Tuesday, September 3, 2013

It all started with the Big Bang! Part 12 (issues #19)

This one has the kind of attention-grabbing cover that demanded I take a closer look at it. We finally learn the origins of the Beacons, who were up to this point the only significant members of the Knights of Justice/Round Table of America whose stories we didn't know except the Badge I guess.

Although I sort of have to wonder if anyone was even curious about Hummingbird's origin. I mean, no offense, but when you combine Hawkman and the Atom you don't come out with a winner. Of course, I find Aquaman (and therefore the Atomic Sub) interesting, so who am I to judge? Still, look at that picture, this is a guy whose villains are susceptible to pencil strikes.

Starting from the left, we get the Earth-B (Golden Age) Beacon's story; he's geologist Scott Martin, who discovered the underground society of Shanzar during a mineral survey. He is soon arrested as a spy and thrown in the dungeon by the mad king Tyrnos. There he meets the ruler Tyrnos deposed, Zarkon, who tells him of Tyrnos' incredible power gem. Scott tunnels out of prison with his pickaxe, blah blah, and confronts Tyrnos, who displays his gem's power when things come to blows. 

Again, while the Golden Age Green Lantern's powers were basically "whatever the writer needed them to be", the Beacon has a fairly well-defined powerset -- shields, a tractor beam, a heat ray, that sort of thing. anyway, Scott bests Tyrnos through sheer force of will, which causes the gem to recognize his superiority and fly into his helmet light. And he executes Tyrnos in a pretty grisly fashion.

Afterwards, Scott sees Zarkon return to the throne of Shanzar, and goes back to the surface to become a "Beacon of Justice." You know, it's fairly handy that this all happened to a brawny, adventurous geologist, isn't it?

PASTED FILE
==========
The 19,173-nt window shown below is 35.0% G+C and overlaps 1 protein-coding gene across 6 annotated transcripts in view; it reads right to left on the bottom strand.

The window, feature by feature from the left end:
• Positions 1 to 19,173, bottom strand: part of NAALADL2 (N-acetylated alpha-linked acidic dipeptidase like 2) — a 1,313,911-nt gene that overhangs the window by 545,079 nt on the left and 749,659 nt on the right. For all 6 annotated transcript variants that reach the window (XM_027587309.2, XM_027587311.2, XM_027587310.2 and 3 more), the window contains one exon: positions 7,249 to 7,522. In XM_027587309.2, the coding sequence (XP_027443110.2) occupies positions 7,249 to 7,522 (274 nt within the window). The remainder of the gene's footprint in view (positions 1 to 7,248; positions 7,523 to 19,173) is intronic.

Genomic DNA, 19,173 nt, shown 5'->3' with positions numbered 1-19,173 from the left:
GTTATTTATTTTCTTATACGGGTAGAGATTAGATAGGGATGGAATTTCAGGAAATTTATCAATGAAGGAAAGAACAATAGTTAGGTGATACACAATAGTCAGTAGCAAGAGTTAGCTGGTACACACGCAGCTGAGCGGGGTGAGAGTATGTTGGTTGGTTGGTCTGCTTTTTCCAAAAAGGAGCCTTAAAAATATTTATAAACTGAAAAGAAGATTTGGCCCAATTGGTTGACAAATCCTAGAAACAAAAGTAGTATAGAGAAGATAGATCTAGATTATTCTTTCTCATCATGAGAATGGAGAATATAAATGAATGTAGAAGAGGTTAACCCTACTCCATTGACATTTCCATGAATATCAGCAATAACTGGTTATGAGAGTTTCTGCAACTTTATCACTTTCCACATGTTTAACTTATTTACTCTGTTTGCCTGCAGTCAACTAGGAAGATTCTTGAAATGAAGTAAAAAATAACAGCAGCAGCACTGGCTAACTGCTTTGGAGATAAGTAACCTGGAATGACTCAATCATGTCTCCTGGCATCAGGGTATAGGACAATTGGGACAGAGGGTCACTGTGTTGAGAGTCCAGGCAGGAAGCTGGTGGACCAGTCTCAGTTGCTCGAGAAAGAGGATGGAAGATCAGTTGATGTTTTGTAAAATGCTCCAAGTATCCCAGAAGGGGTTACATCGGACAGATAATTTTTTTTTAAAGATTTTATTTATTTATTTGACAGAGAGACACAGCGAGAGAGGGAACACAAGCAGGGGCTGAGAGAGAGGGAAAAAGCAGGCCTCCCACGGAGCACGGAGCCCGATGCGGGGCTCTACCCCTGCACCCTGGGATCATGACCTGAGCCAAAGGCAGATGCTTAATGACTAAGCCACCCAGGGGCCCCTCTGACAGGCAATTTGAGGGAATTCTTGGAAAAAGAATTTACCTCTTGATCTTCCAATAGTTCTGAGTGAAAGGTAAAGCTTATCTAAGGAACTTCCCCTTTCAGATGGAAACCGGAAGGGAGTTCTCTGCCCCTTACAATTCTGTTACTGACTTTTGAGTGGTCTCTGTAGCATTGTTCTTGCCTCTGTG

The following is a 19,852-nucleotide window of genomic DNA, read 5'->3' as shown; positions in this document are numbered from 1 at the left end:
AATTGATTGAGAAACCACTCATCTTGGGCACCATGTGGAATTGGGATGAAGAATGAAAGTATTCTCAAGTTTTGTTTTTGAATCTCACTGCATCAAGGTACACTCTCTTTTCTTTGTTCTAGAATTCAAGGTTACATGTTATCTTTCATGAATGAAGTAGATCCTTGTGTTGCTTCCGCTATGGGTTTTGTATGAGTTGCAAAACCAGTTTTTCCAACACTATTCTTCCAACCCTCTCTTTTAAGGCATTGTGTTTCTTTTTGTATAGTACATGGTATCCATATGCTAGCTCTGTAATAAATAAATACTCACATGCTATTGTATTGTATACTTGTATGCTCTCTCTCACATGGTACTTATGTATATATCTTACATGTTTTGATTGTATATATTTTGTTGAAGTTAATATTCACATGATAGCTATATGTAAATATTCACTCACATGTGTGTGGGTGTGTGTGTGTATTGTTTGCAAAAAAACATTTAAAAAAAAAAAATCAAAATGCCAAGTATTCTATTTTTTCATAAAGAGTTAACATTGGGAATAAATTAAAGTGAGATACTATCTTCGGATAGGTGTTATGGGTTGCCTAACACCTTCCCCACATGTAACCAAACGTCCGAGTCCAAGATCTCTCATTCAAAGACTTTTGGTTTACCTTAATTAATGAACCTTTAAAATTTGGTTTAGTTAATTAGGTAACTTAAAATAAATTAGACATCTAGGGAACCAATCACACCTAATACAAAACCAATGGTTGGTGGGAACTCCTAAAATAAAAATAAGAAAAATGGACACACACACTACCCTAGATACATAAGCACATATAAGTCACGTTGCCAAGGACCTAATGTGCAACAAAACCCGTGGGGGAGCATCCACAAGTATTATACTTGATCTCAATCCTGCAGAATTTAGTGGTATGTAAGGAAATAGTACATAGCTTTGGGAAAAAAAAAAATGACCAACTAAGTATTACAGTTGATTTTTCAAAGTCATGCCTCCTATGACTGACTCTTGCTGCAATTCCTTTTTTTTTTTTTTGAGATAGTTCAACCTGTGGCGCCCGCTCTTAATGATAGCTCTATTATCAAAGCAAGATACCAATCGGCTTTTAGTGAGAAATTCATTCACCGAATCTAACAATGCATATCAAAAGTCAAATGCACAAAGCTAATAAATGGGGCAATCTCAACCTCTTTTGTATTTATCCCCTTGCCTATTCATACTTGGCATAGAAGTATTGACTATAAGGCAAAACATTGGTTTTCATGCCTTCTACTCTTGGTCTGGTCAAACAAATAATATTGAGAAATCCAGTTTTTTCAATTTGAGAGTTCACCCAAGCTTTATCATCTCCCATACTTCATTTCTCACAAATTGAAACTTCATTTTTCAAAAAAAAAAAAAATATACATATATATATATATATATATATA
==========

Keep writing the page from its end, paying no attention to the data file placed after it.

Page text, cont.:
The Hummingbird is Alan Laurel, an ornithologist investigating reports of a new species of hummingbird in the woods surrounding Circle City. He also brought reporter Maggie Silver along to cover what he hopes will be the official discovery of that species. That's when they see some guys take Circle City's Mayor Hughes into a tiny spaceship after shrinking themselves using a machine outside the ship.

Maggie thinks this is a hot story, and  impulsively uses the machine to shrink herself and Alan to give pursuit. Entering the spaceship and stealing some alien (specifically Kr'Wallian) uniforms, they save the mayor from a brainwashing session. They're found out as they're leaving; Alan takes it upon himself to stay and fight the Kr'Wallians. Maggie and the mayor are restored to normal size with a second hit of the shrinking ray, which Alan destroys before the Kr'Wallians can give pursuit at human size -- dooming himself to being permanently tiny. 

Since this is an origin story, he starts discovering his powers (which are really just from the suit), which include shrinking even smaller and communicating telepathically with birds. He also picks up that pencil from the cover and first page, battering Kr'Wallian soldiers senseless with it.